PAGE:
I have lived a great life. No matter what has happened or will happen, I look back and have no regrets. Since as young as I can remember, all I wanted to be is a pilot, and the only thing that kept changing was what type. By the end of school, my dream was set on becoming an Army pilot to become highly qualified and competent with helicopters. I would be serving Australia and the troops that were defending everything my nation and I stood for. The end goal was flying Search and Rescue (SAR) helicopters for CHC or a similar multinational helicopter company. Why was my mind set on this path? Well, it satisfied some core beliefs I have. Firstly, serving others – to the extreme – as both path options include moving injured and struggling people from their current situation to a hospital or safe location which potentially would save their life. Secondly, doing a job that excites me. I love flying: the most vivid and enjoyable memory I have was my first solo flight – the takeoff and landing, I cannot describe how much enjoyment that brought me. A combination of both was the absolute dream, or so I thought. At this point in my life, I did not know God. I was baptised, going to an Anglican School and I thought I knew him but my life, actions and thoughts… looking back it is evident I didn’t. While I was in year 10, my cousin, Tim, was diagnosed with Familial Adenomatous Polyposis (FAP). It was found in his bowel, causing the doctor to remove his entire bowel.
I got accepted into the army as a pilot. I was so excited, and I was going to ADFA (Australian Defence Force Academy) to study aeronautical engineering (well, at least the 3-year version which gives you a BTech). It was in YOFT (Year One Familiarisation Training) that I went to my first church service on my own volition, rather than a mandatory one, as I wanted to make the decision to follow God on my own. Even though I had many presuppositions, especially about how science and Christianity could not possibly mix (which they can), I squashed them and assessed it on its own merits. I really enjoyed it at first, and that kept me going, but it wasn’t until FOCUS (Fellowship of Christian Uni Students) that I realised I couldn’t continue without properly deciding whether to trust in Jesus or not.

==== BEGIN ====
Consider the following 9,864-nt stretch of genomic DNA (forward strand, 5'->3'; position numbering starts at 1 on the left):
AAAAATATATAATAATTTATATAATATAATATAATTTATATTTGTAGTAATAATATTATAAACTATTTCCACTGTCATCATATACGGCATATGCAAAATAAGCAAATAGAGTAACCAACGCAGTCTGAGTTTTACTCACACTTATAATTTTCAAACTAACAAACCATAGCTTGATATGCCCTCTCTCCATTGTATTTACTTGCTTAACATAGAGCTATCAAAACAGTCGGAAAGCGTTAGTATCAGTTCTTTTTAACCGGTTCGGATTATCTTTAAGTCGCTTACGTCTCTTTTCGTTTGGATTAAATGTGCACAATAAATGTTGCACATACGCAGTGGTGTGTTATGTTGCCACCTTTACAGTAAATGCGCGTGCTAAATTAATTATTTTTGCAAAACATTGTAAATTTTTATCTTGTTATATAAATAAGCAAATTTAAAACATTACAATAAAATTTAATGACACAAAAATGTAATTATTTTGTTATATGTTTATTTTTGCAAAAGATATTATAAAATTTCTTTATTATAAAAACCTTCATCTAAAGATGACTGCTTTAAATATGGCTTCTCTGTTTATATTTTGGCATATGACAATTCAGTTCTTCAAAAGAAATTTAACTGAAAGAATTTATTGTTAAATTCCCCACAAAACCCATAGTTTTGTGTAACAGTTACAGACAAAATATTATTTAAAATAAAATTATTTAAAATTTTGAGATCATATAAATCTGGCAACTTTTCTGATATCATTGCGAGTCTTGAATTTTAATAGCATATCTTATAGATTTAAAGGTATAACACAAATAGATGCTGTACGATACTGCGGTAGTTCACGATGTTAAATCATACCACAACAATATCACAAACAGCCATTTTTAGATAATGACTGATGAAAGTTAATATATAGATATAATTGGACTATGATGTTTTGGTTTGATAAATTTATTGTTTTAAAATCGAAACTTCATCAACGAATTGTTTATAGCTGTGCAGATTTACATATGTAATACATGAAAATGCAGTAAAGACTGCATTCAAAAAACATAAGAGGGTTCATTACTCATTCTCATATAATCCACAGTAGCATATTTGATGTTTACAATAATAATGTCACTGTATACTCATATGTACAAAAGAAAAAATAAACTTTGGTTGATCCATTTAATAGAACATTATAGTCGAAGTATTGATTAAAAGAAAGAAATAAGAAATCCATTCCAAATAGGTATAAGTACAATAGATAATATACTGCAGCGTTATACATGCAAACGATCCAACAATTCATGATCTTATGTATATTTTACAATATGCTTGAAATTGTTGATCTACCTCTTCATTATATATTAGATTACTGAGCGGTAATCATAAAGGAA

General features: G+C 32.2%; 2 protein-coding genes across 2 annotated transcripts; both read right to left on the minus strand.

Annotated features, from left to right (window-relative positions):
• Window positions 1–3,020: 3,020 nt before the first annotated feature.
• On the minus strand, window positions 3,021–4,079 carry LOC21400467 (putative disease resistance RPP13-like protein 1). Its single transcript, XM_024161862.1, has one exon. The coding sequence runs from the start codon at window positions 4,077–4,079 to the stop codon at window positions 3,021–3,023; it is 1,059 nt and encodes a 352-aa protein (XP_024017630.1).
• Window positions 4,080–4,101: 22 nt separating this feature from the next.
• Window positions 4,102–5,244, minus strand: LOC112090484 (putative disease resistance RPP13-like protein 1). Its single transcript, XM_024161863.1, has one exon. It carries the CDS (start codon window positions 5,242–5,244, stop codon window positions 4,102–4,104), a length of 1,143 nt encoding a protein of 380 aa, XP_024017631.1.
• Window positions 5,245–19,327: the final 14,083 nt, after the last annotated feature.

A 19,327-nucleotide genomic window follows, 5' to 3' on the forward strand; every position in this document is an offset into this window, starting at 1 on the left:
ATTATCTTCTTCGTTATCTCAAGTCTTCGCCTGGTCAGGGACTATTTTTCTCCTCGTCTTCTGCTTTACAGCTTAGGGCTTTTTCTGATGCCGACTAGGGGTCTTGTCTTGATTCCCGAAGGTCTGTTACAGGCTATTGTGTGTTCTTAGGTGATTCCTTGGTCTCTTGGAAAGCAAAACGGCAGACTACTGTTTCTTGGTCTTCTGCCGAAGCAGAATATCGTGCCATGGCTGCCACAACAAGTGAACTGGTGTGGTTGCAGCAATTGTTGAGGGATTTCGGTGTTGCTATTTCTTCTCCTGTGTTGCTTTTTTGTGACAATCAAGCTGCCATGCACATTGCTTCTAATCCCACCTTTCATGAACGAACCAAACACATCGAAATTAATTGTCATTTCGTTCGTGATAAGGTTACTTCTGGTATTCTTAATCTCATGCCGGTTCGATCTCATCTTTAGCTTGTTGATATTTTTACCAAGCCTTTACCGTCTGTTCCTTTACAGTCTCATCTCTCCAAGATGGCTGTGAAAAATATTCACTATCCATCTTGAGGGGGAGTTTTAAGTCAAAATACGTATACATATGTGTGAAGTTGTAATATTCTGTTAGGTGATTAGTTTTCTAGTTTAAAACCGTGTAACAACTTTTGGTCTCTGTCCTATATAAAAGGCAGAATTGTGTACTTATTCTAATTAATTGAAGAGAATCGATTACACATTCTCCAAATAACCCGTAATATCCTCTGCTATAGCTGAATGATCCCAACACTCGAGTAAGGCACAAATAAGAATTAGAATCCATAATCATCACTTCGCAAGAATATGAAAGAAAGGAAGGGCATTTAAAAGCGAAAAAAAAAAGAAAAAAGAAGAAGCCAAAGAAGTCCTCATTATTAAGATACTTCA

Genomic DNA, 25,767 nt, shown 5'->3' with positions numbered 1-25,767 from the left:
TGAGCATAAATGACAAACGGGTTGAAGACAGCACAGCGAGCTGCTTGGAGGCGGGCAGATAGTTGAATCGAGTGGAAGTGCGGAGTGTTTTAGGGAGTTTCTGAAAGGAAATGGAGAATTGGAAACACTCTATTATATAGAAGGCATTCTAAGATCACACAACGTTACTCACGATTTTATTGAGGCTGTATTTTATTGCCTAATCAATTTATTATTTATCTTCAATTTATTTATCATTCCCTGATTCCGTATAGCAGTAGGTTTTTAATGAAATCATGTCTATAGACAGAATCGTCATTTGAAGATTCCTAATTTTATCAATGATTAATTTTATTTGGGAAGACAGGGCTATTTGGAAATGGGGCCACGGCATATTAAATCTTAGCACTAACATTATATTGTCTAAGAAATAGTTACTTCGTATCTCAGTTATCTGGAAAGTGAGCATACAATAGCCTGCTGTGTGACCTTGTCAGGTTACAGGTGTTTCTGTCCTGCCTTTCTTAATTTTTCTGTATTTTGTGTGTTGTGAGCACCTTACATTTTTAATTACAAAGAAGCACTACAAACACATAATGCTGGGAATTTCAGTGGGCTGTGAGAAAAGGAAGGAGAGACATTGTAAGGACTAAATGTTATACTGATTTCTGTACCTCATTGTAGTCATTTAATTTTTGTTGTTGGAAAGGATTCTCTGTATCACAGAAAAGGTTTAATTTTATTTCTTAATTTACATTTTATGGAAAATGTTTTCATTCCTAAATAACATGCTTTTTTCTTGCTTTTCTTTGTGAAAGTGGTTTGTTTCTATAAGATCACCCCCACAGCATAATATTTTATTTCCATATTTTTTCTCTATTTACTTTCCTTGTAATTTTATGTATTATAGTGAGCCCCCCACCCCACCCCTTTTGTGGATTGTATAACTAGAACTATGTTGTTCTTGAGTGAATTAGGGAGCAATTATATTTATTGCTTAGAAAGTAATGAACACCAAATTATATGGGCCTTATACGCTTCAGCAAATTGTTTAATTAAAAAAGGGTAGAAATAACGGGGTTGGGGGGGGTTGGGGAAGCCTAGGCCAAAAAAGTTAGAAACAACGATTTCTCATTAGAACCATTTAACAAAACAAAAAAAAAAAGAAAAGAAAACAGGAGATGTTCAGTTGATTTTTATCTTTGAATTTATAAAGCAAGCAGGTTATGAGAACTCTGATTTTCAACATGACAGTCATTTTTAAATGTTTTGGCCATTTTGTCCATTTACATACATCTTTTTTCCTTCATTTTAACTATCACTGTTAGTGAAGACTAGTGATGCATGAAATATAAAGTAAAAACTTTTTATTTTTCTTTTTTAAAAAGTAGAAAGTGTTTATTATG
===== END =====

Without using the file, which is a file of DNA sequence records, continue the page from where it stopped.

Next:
The biggest stumbling block for me was science and faith. Once that was cleared up, nothing was preventing me from trusting in Jesus, so I did. There is sufficient historical evidence for Christianity, science can’t disprove it but actually shows us how the world works. Just to top it off, for the first 6 or so weeks of going to FOCUS, I was struggling with specific problems, and that specific topic was taught about at FOCUS each week. ADFA was tough but being there with great mates made it worthwhile and grew me in many ways. Whilst here, the cancer Tim had caused secondary tumours that presented in his brain and lung. I was worried about him, it caused me to start questioning life and how Jesus played into it, predominately why a great person, someone who had been a great role model, someone who I looked up to and loved so much, would suffer through this terrible condition. Life still went on.
I graduated and was about to start Basic Flight Training School when I began struggling with depression and anxiety. My girlfriend at the time really noticed, and so did I, but if I came forward for help, I would be pulled off course. My whole life had been leading up to this point and if I asked for help, that would stop my progression (wouldn’t it?). She convinced me to see the base psychologist and I can never be more grateful that she did. From the base psychologist I got referred to a civilian psychologist. She couldn’t pinpoint the cause, so she on-referred my case to a psychiatrist. It was about this time that Tim died. I was completely devastated. The funeral was so beautiful and the Knox School Church was packed out. Tim was so loved that there were easily 100 people outside that couldn’t fit into the church.
When I saw the psychiatrist, she noticed symptoms that were different to depression and thought that there might be something more sinister, so she sent me for an MRI. About a day after the MRI, a receptionist from the health centre on base called me asking me to come in the following day. I walked into the MO’s (medical officer, equivalent to a GP) office and he sat down (that was the first and last time I have ever seen him sit down), told me to grab a seat, and said that there is a mass in my brain and I had an appointment with a neurosurgeon that afternoon (thank you ADF medical). This was one month after Tim had died, ONE MONTH.